While you are waiting for a reply to your posted questions/concerns, I'd like to suggest you try the search function. You'll find it located in the upper right corner of the page. Keep the 'options' open and do not enter a member number. Try 'searching' feather loss and /or weight loss and read through the past posts. You'll no doubt glean some information.
I wish you the very best outcome for your present situation and for the future of your flock.


#13300 - 09/26/04 04:48 AM Re: Please help ... hens dying

The best way to deal with any problem is to diagnose what it is. If you have a bird die, it should be necropsied. Sometimes the cause is obvious, sometimes not. If you don't feel comfortable doing a necropsy yourself, almost any veterinarian that knows bird anatomy should be able to help. Maybe they would even let you watch so you can learn to do a necropsy yourself. If you have a bird you want necropsied die on the weekend, refrigeration is better than freezing if possible.

If nothing obvious is showing up on the necropsy, tissue samples may have to be sent in. That's where your state diagnostic lab comes in. Most states I think the lab will be part of the state department of agriculture. Some states provide diagnostic services for free or my state (Ohio) it is a very nominal charge. I think last time I had a bird necropsied by the state is was something like $10-15.

First thing I would do Monday morning is contact either your county extension office or your state dept. of agriculture. They should be able to direct you to a poultry veterinarian or specialist. Even though the state vets deal mostly with the big commercial farms, I am always amazed at how patient and helpful they are with those of us who just maintain small backyard flocks.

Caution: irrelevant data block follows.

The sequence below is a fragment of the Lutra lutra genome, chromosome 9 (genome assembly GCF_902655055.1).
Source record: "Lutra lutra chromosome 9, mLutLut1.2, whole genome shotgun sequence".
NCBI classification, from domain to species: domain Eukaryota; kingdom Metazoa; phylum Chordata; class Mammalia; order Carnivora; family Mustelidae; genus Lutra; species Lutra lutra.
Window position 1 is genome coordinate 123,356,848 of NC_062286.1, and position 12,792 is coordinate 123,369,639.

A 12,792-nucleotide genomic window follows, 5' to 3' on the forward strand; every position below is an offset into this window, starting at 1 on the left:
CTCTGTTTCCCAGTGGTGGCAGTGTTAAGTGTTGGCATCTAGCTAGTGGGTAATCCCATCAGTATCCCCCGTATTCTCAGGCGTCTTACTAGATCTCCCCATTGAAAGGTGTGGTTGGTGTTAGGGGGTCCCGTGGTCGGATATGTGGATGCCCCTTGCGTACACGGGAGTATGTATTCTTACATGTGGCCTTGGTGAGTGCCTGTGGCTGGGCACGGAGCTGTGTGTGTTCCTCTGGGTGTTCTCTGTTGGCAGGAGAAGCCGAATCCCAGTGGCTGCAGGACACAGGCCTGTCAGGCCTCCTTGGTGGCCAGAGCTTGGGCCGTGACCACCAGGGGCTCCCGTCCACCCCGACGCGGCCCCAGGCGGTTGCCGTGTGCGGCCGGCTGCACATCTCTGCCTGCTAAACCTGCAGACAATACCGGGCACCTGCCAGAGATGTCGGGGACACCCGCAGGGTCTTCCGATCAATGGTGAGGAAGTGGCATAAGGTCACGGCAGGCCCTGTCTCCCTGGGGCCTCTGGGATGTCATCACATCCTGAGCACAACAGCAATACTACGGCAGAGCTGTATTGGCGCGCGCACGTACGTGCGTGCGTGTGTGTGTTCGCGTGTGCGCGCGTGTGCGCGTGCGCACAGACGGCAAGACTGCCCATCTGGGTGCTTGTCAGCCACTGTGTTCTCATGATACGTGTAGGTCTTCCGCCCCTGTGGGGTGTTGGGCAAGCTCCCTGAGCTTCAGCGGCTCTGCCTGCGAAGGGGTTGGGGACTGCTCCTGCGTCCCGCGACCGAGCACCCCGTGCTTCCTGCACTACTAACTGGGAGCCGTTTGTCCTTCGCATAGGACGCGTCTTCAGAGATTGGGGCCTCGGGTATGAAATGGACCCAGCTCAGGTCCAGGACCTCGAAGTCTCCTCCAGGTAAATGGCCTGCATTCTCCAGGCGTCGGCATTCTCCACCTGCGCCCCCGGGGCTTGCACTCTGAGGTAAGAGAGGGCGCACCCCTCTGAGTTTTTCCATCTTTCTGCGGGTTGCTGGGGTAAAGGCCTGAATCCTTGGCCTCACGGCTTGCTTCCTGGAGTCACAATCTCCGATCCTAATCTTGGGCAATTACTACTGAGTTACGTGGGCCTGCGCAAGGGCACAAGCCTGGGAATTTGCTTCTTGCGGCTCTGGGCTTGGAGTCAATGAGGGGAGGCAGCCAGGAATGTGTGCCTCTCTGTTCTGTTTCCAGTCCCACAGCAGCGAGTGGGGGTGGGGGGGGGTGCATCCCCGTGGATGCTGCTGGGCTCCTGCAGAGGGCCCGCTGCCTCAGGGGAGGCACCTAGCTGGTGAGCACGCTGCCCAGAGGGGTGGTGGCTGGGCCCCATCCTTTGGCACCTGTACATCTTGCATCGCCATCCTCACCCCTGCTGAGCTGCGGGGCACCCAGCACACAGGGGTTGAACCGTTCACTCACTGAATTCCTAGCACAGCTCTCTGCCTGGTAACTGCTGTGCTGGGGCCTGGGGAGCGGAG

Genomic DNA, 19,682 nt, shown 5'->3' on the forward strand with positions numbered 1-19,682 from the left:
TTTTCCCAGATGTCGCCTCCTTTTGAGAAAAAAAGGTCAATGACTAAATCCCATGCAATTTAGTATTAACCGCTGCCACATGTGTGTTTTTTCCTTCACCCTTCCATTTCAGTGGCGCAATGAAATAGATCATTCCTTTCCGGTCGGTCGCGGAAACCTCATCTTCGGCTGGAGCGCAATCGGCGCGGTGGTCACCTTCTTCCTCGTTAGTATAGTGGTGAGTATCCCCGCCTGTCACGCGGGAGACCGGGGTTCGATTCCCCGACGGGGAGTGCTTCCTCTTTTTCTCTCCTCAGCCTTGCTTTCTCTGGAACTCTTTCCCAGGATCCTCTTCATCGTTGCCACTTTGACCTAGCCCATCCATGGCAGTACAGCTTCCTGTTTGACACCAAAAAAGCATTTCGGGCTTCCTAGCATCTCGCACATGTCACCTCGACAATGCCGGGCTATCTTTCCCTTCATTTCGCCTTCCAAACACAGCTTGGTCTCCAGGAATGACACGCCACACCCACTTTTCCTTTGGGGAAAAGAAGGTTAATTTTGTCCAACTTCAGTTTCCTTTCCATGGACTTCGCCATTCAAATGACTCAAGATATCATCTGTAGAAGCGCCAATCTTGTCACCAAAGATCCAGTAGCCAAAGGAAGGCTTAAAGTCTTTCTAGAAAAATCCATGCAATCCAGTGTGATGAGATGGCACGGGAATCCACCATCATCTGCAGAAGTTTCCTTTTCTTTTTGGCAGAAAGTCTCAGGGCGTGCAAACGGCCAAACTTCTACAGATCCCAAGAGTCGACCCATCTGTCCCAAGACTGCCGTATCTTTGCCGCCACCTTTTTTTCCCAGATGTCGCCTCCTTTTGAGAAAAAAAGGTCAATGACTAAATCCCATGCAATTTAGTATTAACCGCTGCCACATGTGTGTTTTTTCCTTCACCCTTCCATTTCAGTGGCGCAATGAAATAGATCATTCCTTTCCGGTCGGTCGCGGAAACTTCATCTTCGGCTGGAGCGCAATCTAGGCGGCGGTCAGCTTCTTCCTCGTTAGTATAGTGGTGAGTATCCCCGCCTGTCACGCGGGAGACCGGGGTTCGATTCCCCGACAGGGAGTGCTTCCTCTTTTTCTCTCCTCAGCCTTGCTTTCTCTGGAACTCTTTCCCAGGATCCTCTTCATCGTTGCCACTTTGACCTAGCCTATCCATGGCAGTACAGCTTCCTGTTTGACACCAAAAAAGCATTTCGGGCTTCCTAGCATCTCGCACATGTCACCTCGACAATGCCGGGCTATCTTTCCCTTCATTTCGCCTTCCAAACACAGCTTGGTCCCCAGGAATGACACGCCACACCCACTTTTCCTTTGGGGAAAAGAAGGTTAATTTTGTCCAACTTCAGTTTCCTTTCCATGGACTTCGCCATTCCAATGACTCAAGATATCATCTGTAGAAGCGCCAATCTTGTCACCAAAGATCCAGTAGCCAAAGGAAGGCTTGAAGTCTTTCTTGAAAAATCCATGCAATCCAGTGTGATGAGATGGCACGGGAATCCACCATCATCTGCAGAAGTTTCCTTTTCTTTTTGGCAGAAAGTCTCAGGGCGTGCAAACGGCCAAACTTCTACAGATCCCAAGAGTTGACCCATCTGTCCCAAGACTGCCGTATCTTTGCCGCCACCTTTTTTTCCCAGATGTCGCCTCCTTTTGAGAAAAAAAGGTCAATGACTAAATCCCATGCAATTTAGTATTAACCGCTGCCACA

Good luck with your flock.

#13301 - 09/26/04 05:18 AM Re: Please help ... hens dying
Bill Ludwig Offline
Classroom Professor

Registered: 07/17/02
Posts: 2582
Loc: Ohio
Hello Tambar

I wish I could tell what is causing this and provide an answer but I dont know. I will try to answer some of your questions and make some suggestions.
It has been my experience that birds of the same breed and age will molt on about the same time table. Generaly in the fall when the days start getting shorter. They will not all molt at the same pace. Some will molt quickly (a few weeks) while others may take months. At a time of molt chickens need larger amounts of protien. I would suggest cutting the scratch from thier diet for now since it has less than 10% protien. Another cause for feather loss could be mites. You can use the search as TC suggested to learn more about that. To check for internal parasites you need to gather some droppings and take to your vet. Most wont charge you an office visit just a charge for the test. Keep in mind however that it is NOT recomended to use a wormer on a sick animal. For you sick gal in the brooder pen you could try adding some poultry vitamins to her water and tempting her to eat with high protien foods. Her layer rations are good but if she isn't eating them a couple suggestions that get good results are scrambled eggs and plain live culture yogurt with some layer mixed in. You can also try mixing a little milk with the layer ration but dont let it set so that the milk spoils. Good luck and welcome to the coop.


#13302 - 09/26/04 07:50 AM Re: Please help ... hens dying

Thankyou all for the information.

We have only fed them scratch about once a week, so it's not a daily thing, but we won't feed it anymore until we've got this under control.

I will take a sample to my vet on Monday morning, and I think he'll at least let me know if there are any parasites present. Also, I will call our county extension agent as suggested. Hopefully, our Black Giant "Blackie" won't die. She's on her feet this morning, so I took her a little saucer of scrambled egg, which she is eating. I will also get some yogurt today to try and give her a boost, and add some vitamins to her water.